Saudi oil is exploited wisely • Troy Media

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With crude oil fortunes on the rise, Saudi Arabia – the world’s largest crude producer – is playing its cards very well.

Crude oil markets have been transformed, with prices starting in 2022 at US$75.69 and now trading around US$115 a barrel. That’s a gain of just over 50 percent so far this year. And the upward flight continues.

Some observers believe that oil prices will continue to rise with the arrival of the summer driving season.

This may not be good news for consumers, but it is a boon for Saudi Arabia, the oil kingdom. Saudi oil giant Aramco reported a jump of more than 80% in profits last week.

After its lackluster performance in recent years, Aramco’s net income rose 82% to $39.5 billion in the first three months of this year, from $21.7 billion in the same period last year. last year. With a market capitalization of around US$2.43 trillion on Wednesday, Aramco overtook Apple last week to become the world’s most valuable company, Reuters reported.

Saudi Arabia doesn’t seem ready to budge despite pressure to turn on its crude taps. He strives to negotiate with world powers, especially the United States, before changing his position. The country is using its status as the world’s largest crude oil exporter to apparently have Crown Prince Mohammad bin Salman recognized by the United States as the leader of Saudi Arabia.

Bin Salman is using the country’s oil prowess to pressure US President Joe Biden to restore ties with the oil kingdom, following the murder of Saudi journalist Jamal Khashoggi.

The Saudis are also trying to stay on good terms with Russia and President Vladimir Putin, Biden’s nemesis, by avoiding taking a hardline stance on Ukraine. Nor are they ready to kick Russia out of the Organization of the Petroleum Exporting Countries and its OPEC+ partners.

Last week, Saudi Energy Minister Abdulaziz bin Salman stressed that Russia is an important and integral part of the group. He said OPEC+ is not a platform “for moral, ethical and political issues; when it comes to OPEC, we have successfully compartmentalized our political differences over the past 35 years.

Stressing that Russian oil production is crucial for global energy security, the Minister noted that Russia produces around 10 million barrels of oil per day, or around 10% of global consumption, and is therefore a major contributor to the global crude oil supply chain.

The United Arab Emirates, the other country with spare oil production capacity and a close associate of Saudi Arabia in OPEC+, has also insisted that Russia will always be part of the group, even if the governments around the world are shunning Russia for its war in Ukraine.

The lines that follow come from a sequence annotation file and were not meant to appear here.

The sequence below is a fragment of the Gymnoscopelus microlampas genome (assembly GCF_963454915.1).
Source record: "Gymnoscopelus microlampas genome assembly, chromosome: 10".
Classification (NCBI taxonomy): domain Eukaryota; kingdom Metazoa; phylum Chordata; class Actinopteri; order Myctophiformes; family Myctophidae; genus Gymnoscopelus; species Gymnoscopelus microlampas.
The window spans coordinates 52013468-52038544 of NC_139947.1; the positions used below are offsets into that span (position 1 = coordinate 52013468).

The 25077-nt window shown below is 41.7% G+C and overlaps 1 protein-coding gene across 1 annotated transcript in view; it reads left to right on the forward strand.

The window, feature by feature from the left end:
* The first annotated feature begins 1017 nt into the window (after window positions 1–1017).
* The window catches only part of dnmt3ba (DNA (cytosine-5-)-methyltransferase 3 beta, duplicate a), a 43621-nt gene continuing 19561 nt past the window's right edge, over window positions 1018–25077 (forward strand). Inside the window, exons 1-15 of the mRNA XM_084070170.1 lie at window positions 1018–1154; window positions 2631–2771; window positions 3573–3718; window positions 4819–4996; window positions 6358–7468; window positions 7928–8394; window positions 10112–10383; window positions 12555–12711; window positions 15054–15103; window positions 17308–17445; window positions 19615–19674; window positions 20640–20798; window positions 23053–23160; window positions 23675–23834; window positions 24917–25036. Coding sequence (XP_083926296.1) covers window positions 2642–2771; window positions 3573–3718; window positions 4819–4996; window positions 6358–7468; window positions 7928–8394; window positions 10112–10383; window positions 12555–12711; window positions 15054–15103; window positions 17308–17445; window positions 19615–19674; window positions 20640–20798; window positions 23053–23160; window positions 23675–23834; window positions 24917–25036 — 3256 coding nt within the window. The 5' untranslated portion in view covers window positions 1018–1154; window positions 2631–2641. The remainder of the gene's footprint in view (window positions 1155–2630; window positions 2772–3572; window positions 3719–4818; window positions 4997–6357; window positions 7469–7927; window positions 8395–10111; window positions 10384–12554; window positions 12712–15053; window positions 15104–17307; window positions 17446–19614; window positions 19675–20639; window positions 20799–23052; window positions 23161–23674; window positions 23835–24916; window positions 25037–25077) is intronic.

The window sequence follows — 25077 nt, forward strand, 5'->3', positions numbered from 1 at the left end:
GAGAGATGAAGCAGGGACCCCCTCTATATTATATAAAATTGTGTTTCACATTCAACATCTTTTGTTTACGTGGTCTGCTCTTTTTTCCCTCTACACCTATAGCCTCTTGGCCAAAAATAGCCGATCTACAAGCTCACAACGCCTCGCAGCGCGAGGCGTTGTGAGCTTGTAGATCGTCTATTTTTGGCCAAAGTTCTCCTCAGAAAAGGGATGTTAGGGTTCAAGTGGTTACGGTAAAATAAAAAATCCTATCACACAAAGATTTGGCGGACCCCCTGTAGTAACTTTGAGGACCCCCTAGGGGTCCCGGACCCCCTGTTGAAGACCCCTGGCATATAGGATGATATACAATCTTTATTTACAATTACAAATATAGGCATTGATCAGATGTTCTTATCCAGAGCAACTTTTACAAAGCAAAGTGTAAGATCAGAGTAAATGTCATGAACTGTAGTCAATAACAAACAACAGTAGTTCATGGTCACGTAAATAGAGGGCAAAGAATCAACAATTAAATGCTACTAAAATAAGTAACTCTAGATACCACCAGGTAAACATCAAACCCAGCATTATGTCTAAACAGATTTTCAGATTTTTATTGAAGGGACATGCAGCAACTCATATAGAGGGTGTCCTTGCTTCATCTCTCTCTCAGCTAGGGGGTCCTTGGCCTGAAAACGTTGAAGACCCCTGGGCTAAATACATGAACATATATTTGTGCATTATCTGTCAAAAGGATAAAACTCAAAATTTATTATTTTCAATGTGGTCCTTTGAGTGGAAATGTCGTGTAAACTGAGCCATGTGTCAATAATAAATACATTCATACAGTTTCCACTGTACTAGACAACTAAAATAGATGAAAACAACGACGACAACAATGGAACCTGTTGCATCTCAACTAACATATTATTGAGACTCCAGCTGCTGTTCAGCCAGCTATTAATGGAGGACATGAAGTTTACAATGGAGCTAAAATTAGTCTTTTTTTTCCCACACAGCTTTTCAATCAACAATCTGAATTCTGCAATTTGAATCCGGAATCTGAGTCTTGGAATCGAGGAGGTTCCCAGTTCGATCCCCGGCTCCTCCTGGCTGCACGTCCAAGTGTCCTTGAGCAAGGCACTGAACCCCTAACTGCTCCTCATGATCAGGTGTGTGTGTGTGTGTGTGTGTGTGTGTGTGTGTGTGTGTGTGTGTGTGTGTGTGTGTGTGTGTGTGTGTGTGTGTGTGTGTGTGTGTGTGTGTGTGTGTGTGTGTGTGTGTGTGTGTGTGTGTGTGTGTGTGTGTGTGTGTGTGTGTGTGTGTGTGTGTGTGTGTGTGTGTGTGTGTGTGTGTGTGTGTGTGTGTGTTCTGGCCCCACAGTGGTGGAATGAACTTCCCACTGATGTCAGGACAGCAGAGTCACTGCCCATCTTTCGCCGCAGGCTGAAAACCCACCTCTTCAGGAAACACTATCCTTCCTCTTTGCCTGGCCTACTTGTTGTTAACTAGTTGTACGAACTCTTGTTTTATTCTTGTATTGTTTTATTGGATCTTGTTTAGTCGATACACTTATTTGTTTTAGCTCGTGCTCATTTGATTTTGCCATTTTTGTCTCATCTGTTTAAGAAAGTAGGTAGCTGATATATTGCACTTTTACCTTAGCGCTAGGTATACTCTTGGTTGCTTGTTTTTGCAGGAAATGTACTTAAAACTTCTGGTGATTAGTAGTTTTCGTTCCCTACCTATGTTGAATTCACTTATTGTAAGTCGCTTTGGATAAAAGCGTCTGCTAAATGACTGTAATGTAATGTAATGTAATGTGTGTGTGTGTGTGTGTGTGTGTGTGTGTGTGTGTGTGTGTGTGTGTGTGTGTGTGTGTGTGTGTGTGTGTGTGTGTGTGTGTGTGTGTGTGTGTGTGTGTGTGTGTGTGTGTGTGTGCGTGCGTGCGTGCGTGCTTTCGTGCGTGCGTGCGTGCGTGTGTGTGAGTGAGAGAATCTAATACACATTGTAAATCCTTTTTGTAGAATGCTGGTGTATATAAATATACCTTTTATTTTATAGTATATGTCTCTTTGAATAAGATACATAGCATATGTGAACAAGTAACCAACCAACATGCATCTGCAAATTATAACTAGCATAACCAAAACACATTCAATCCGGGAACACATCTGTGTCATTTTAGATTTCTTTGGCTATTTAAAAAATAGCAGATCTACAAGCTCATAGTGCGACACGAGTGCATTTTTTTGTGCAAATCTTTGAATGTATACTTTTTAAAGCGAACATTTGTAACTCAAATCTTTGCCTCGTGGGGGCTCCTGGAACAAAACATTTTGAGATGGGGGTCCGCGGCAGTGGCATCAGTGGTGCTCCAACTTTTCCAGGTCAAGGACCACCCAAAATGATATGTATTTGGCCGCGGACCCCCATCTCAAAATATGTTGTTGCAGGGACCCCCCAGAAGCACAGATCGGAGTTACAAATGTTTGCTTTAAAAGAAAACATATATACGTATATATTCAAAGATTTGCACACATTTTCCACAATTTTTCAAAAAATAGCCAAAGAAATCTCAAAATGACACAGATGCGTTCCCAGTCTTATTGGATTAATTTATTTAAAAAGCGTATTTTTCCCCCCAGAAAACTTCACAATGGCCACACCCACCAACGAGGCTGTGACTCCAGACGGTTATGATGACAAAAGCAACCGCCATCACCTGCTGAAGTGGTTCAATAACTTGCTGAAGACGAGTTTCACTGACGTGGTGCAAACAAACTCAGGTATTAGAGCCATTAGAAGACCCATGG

Speaking to CNBC on Monday, UAE Energy Minister Suhail Al Mazrouei said no other country can match Russia’s energy output. He argued that politics should not distract the group from efforts to manage energy markets. “OPEC+, when they (the crude consumers) talk to us, they have to talk to us, including Russia,” he said.

And despite American unease, the Saudis continue to cultivate a relationship with China. In a phone call earlier this year with Prince bin Salman, President Xi Jinping reiterated that China would continue to buy oil from Saudi Arabia. In March, the Wall Street Journal reported that talks were underway for Saudi Arabia to sell oil to China in yuan rather than US dollars.

The war in Ukraine could bring the Saudis and the Chinese even closer. This relationship reached new levels earlier this year when the two countries announced their intention to deepen their defense collaboration to a level of “practical cooperation”.

The Saudi policy of strengthening ties with Russia and China has helped increase pressure on Biden. The United States seems likely to back down, as it did when it allowed India to buy oil from Russia.

Members of the US Congress called Prince bin Salman in Jeddah last week to discuss bilateral relations between the two countries. Reports indicate that the United States is preparing to recognize Prince bin Salman as the de facto leader of the oil kingdom, despite his ties to Khashoggi.

Biden is apparently planning to visit Saudi Arabia as part of his Middle East trip in late June. It means meeting Prince bin Salman in person for the first time.

The Saudis have therefore played their crude oil cards well.

Based in Toronto, Rashid Husain Syed is a respected political and energy analyst. The Middle East is his favorite area. Besides writing for major local and global newspapers, Rashid is also a regular speaker at major international conferences. He has provided his perspective on global energy issues to the Department of Energy in Washington and the International Energy Agency in Paris. For maintenance requests, Click here.


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